Utility is one of the standards an invention must meet to be eligible for a patent. An invention is said to have utility if it is capable of producing some kind of specific functional benefit. The benefit does not have to be very great or even socially beneficial. As long as the invention achieves some end, it will meet the utility requirement.
There are several kinds of utilities that could be achieved by a patented product:
An invention does not have to work better than other products on the market. It does not even have to work safely. It just has to work. As long as your invention is capable of doing what it's supposed to do, it will meet the utility requirement.
The primary requirement for an invention is that the utility of the patented product must be beneficial and useful to society and it must be capable of achieving those results. The utility must be specific to the subject matter claimed and have a defined real world use.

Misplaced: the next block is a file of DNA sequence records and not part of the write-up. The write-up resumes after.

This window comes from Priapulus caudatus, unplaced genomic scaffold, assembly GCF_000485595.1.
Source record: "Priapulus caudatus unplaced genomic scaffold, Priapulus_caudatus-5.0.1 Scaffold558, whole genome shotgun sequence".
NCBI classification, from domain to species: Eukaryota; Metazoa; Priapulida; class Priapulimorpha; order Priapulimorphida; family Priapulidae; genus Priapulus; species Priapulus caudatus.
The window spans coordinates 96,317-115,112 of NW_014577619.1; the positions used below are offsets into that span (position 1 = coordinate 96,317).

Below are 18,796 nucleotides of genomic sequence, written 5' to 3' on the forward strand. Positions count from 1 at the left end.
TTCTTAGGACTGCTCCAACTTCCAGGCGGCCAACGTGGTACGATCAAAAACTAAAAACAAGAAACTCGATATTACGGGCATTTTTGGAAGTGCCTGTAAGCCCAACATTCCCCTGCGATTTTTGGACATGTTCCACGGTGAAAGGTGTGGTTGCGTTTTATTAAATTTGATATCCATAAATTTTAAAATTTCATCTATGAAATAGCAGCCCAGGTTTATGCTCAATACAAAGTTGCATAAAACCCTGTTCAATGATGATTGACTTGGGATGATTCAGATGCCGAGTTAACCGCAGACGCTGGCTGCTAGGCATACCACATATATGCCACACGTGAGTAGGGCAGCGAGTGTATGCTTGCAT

Although the utility requirement is fairly modest, there are certain limits its scope:
If you are considering patenting an invention and are concerned about the utility requirement, you should contact an intellectual property lawyer to help you through the patent process. A patent attorney can help you navigate through the tricky waters of patent law.
Last Modified: 10-17-2014 12:46 PM PDTLaw Library Disclaimer
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